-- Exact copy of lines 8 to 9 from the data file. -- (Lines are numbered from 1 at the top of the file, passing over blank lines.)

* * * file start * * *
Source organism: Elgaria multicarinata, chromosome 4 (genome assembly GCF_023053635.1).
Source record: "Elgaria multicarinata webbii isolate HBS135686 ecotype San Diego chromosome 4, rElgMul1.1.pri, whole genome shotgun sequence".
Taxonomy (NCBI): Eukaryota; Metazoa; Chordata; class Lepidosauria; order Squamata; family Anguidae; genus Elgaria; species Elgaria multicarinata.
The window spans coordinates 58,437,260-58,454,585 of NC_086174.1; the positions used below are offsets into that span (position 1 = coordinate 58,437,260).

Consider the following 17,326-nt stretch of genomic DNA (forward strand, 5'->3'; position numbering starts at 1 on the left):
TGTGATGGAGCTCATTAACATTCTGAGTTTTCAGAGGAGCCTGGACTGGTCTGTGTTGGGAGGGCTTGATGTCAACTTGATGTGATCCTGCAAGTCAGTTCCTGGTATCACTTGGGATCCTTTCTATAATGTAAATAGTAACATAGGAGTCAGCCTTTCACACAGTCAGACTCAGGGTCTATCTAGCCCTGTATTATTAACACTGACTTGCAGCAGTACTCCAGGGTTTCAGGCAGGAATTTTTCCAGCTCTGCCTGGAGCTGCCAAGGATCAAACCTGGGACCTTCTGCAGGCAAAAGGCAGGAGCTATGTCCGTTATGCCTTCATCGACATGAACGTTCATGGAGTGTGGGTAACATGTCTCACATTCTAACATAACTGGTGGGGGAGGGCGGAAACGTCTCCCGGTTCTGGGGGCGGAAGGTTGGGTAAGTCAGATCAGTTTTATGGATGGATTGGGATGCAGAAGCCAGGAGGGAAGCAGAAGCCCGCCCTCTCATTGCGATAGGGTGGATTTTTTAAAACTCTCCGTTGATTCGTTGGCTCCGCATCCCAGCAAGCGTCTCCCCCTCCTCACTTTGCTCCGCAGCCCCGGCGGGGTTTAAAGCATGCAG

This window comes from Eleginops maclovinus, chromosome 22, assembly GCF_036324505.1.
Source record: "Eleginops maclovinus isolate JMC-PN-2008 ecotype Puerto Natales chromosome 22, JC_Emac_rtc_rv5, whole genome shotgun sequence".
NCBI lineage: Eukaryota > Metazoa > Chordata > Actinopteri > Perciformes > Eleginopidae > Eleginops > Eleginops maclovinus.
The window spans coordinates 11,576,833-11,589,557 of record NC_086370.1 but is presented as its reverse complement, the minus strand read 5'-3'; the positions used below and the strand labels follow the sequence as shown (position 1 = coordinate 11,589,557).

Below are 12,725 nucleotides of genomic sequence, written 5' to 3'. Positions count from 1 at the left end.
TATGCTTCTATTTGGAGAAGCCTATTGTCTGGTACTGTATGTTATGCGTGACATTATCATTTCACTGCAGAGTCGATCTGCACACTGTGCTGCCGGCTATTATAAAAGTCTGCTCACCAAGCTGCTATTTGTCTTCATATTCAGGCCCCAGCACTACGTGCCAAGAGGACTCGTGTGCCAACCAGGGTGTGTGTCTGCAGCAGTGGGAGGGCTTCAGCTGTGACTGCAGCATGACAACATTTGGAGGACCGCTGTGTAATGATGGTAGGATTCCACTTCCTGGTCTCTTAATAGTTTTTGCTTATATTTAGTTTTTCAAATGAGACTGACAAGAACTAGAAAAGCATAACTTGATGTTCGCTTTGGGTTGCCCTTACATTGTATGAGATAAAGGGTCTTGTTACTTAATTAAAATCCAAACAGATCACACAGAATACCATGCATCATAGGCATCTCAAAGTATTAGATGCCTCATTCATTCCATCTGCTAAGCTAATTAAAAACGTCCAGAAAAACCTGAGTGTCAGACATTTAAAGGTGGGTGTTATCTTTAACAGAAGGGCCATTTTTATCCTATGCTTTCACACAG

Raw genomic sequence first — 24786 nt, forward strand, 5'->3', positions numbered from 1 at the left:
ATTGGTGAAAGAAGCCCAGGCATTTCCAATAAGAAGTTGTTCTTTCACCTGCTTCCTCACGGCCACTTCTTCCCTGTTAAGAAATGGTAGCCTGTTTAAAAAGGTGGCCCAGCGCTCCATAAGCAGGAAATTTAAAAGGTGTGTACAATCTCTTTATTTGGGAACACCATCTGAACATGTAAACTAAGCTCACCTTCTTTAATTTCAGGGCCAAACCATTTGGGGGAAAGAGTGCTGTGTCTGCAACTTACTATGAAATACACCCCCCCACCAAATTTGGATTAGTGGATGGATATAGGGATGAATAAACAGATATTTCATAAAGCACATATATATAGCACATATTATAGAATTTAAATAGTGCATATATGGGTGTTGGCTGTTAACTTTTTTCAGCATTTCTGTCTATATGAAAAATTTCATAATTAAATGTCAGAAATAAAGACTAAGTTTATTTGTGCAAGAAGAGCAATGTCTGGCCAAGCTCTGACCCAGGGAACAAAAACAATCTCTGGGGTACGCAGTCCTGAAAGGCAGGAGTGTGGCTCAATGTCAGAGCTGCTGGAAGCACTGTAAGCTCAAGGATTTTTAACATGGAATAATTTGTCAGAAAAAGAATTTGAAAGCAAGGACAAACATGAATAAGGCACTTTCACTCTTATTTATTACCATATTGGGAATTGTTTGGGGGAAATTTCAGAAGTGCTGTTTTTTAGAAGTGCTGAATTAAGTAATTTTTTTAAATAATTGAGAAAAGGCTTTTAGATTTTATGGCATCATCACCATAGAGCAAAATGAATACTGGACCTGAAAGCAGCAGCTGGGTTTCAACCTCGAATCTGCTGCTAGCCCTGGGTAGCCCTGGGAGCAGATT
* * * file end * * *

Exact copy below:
Source record: "Eleginops maclovinus isolate JMC-PN-2008 ecotype Puerto Natales chromosome 22, JC_Emac_rtc_rv5, whole genome shotgun sequence".
NCBI lineage: Eukaryota > Metazoa > Chordata > Actinopteri > Perciformes > Eleginopidae > Eleginops > Eleginops maclovinus.